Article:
November 24, 2016 – Annual budgets in most of Canada’s major cities are a mess – excluding key activities, using inconsistent accounting, burying crucial numbers where only experts can find them, and often voted well after the fiscal year has started, according the 2016 edition of the C.D. Howe Institute’s Municipal Fiscal Accountability report. In “Two Sets of Books at City Hall? Grading the Financial Reports of Canada’s Cities,” authors Benjamin Dachis, William B.P. Robson, and Jennifer Y. Tsao grade the financial presentations of major Canadian cities in their most recent budgets and financial reports.
“In nearly all Canada’s larger cities, inconsistent and unclear presentations of key numbers in budgets and end-of-year financial reports hamper legislators, taxpayers and voters seeking to hold their municipal governments to account,” states Robson. “Simple questions like ‘How much does your municipal government plan to spend this year?’ or ‘How much did it spend last year?’ are hard or impossible for a non-expert citizen or councilor to answer,” he adds.
The study’s report card gave Toronto and Winnipeg failing grades. Both received Fs for budgets that do not match their financial reports, approved weeks after their fiscal years had started. More happily, the cities of Calgary, Vancouver, Halifax, Brampton, and Halton did better, with grades of A-.
The authors provide five recommendations to bring Canadian municipal accountability closer to an A grade:
- adopt the same accrual accounting cities use in their financial reports in their budgets as well;
- present the headline figures early and prominently in budgets and financial reports;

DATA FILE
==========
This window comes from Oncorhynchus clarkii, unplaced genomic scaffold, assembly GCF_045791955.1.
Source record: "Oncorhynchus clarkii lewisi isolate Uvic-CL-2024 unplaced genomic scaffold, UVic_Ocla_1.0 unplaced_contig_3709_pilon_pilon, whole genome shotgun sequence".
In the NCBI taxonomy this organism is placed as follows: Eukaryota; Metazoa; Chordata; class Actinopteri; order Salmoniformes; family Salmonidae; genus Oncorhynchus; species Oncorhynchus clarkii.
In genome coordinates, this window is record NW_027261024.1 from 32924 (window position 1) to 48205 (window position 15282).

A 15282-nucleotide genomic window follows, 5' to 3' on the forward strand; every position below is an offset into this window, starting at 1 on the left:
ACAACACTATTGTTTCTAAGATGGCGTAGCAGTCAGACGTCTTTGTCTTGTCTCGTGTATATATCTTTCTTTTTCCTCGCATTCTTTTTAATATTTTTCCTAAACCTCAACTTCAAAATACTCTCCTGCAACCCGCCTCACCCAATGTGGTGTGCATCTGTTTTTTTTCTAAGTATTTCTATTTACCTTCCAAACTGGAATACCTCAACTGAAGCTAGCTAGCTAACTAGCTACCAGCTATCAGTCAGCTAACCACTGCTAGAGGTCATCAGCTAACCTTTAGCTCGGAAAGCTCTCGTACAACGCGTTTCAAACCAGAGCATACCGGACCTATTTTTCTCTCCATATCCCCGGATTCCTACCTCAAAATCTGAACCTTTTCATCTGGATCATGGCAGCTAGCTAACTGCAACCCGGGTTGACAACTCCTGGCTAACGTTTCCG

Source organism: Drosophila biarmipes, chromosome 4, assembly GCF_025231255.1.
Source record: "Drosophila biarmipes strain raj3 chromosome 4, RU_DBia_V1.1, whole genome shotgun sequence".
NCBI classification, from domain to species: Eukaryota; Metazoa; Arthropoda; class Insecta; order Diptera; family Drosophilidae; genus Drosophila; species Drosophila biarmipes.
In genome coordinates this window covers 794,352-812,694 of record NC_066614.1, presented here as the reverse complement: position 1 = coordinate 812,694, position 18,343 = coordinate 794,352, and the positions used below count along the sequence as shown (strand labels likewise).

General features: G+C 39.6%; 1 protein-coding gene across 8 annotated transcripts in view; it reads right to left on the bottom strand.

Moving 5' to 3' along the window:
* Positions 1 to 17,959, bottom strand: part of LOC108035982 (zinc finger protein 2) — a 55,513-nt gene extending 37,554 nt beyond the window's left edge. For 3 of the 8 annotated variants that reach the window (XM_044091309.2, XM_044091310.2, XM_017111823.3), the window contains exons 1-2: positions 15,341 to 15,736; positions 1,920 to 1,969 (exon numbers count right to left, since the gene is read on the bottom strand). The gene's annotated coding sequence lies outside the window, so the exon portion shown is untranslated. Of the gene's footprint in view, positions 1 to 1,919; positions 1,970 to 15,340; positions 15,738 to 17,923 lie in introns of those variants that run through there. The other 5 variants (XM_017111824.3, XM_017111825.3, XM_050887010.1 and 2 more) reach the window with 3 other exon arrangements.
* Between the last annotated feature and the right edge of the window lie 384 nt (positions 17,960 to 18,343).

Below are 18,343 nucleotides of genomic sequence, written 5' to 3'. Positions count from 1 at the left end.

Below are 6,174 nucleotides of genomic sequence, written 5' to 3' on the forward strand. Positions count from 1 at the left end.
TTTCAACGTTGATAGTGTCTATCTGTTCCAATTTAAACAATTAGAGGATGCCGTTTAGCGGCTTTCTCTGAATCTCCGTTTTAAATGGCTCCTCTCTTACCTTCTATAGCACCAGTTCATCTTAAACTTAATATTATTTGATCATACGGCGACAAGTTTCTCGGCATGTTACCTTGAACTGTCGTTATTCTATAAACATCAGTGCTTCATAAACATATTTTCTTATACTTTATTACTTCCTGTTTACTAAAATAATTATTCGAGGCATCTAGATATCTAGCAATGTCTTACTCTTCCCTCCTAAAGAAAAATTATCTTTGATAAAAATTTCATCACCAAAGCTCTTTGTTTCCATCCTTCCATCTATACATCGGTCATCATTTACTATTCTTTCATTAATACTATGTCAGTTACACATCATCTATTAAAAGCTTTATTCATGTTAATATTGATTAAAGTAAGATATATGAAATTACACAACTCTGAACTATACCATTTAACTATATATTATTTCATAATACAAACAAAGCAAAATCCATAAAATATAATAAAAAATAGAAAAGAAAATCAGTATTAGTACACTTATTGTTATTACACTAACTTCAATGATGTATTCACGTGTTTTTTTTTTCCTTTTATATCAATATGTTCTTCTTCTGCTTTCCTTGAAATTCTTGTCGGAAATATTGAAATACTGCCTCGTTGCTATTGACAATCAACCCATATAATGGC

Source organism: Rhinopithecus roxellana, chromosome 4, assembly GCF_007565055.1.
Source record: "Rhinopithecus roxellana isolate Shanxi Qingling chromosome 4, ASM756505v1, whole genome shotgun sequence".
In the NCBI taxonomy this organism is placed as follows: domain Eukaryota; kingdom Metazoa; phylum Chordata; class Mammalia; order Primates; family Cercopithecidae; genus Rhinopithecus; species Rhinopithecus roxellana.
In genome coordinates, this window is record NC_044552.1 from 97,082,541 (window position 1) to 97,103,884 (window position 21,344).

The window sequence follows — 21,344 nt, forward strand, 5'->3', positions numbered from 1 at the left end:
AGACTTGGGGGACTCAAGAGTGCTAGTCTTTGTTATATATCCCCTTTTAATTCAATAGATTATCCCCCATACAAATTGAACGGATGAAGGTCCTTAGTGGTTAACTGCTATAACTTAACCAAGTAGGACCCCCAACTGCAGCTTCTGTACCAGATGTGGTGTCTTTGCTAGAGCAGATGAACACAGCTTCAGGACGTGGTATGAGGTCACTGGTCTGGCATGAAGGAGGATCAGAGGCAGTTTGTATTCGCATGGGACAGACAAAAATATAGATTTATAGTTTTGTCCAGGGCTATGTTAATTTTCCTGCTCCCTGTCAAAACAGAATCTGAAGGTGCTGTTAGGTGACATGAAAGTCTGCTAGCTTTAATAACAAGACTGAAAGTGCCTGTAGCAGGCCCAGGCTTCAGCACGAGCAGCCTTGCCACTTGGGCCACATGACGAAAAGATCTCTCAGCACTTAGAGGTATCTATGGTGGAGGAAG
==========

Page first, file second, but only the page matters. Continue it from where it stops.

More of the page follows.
- show gross, consolidated, and city-wide spending in their budgets;
- show deviations from budget plans; and
- present budgets and year-end financial reports in a timely manner.
Current defects in presentation matter on the ground, say the authors. Among other problems, city budgets tend to overstate the up-front costs of infrastructure, discouraging investments and biasing cities to finance projects with development charges. The authors also note that Canadian cities are in better fiscal health than other levels of government, and show surpluses more frequently than the distorted budget presentations lead people to believe.
“Some cities have raised their games. But all can improve transparency and accountability by presenting better budgets that city council and citizens can understand,” note Dachis and Tsao. “Clearer, more consistent figures and better accountability for hitting or missing budget targets would bring the financial management of Canada’s municipalities better into line with their fiscal impact and their importance in Canadians’ lives,” conclude the authors.
The C.D. Howe Institute is an independent not-for-profit research institute whose mission is to raise living standards by fostering economically sound public policies. Widely considered to be Canada's most influential think tank, the Institute is a trusted source of essential policy intelligence, distinguished by research that is nonpartisan, evidence-based and subject to definitive expert review.
For more information contact: Ben Dachis, Associate Director, Research; or William B.P. Robson, President and CEO, C.D. Howe Institute: 416-865-1904 or email: firstname.lastname@example.org.